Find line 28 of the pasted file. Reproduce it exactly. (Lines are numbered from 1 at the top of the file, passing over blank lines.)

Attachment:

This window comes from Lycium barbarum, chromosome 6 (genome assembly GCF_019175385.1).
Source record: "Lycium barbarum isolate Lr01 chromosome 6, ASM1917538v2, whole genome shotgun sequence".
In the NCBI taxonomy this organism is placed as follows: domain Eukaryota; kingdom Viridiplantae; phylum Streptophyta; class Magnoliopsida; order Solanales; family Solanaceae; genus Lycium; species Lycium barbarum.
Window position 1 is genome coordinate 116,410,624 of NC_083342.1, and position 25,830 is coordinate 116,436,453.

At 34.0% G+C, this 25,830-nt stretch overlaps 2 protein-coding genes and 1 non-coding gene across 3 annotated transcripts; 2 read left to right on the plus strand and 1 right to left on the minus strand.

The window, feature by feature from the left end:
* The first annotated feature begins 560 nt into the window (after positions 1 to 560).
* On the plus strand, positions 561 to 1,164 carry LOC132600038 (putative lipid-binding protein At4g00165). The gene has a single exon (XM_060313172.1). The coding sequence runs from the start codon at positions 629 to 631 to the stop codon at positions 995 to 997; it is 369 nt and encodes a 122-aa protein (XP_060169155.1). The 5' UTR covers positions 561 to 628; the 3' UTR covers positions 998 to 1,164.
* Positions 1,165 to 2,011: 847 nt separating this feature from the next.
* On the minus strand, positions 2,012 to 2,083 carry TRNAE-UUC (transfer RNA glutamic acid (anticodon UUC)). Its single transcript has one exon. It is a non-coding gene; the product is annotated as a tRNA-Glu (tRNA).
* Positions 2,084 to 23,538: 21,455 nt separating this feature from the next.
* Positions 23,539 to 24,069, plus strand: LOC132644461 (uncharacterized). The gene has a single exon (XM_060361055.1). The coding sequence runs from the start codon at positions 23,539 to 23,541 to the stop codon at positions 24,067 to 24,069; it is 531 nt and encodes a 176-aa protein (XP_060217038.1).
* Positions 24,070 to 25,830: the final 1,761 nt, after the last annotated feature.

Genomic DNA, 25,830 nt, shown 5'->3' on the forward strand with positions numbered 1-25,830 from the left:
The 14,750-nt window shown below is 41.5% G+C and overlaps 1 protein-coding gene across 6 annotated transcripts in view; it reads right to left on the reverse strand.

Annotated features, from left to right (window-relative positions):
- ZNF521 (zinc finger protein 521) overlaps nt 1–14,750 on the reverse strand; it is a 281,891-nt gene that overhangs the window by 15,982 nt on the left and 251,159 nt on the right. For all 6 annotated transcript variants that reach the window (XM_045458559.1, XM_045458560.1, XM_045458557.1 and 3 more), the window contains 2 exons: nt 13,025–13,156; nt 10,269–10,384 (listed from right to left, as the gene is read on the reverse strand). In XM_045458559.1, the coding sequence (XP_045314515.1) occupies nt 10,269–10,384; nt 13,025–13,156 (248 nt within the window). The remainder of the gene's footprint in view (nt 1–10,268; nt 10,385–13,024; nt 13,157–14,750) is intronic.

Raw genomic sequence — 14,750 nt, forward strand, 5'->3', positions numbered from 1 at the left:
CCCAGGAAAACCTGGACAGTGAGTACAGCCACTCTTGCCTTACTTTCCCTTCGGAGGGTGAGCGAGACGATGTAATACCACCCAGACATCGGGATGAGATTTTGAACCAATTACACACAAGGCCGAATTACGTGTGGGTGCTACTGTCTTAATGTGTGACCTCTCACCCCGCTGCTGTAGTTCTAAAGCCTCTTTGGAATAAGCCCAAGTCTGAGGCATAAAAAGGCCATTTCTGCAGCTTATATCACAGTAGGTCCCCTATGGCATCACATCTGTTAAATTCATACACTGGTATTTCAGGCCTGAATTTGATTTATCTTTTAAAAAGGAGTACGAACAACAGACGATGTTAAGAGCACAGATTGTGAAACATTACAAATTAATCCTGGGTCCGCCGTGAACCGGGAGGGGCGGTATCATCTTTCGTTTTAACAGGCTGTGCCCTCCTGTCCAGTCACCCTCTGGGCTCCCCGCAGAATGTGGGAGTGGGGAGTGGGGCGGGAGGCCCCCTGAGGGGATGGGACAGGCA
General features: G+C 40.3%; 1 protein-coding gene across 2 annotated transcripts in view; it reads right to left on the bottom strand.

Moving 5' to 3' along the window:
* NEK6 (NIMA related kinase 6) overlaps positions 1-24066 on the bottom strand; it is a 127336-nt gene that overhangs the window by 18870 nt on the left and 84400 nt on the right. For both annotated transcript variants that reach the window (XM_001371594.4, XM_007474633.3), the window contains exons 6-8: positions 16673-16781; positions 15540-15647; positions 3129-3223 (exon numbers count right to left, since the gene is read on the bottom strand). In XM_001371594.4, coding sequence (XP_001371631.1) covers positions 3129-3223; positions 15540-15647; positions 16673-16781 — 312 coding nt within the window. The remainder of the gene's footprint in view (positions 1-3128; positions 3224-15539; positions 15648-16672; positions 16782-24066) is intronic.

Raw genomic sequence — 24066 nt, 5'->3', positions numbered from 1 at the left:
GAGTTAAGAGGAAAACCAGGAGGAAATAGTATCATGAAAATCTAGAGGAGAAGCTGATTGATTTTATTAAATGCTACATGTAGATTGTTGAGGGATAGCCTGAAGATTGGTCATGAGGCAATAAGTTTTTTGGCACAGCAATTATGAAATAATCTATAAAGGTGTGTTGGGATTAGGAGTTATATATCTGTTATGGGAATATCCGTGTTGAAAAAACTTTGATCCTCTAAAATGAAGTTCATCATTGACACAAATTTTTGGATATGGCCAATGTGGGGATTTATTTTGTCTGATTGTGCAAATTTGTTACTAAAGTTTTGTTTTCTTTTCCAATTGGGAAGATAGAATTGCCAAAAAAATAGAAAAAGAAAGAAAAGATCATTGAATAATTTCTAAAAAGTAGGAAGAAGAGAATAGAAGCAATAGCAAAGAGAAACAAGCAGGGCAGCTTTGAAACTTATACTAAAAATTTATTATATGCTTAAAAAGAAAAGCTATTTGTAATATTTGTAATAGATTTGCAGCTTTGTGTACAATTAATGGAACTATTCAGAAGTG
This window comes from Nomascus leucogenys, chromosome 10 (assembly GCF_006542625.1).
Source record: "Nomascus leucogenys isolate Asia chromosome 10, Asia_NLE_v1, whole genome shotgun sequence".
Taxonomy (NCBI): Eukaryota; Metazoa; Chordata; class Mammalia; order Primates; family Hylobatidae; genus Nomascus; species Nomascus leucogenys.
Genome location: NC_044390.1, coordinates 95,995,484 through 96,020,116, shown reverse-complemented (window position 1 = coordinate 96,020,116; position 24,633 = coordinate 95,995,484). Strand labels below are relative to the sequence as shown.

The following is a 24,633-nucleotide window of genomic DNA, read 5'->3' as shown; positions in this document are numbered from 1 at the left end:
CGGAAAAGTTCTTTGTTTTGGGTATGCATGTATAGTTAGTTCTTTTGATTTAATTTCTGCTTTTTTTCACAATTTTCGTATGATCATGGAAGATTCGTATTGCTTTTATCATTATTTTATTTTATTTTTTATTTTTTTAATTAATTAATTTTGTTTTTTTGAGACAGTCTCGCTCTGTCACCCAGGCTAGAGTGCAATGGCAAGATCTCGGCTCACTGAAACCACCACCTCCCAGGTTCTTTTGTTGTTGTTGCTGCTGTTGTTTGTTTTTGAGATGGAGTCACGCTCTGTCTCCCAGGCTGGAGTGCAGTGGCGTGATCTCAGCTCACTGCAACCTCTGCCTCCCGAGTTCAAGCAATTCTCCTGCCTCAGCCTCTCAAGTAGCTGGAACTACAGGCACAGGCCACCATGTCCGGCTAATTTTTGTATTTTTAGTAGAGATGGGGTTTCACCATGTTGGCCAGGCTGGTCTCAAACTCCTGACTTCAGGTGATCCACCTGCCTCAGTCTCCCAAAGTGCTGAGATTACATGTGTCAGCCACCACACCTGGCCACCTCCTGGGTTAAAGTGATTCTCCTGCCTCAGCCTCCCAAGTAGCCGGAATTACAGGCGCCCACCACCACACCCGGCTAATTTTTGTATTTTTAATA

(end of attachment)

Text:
Genome location: NC_044390.1, coordinates 95,995,484 through 96,020,116, shown reverse-complemented (window position 1 = coordinate 96,020,116; position 24,633 = coordinate 95,995,484). Strand labels below are relative to the sequence as shown.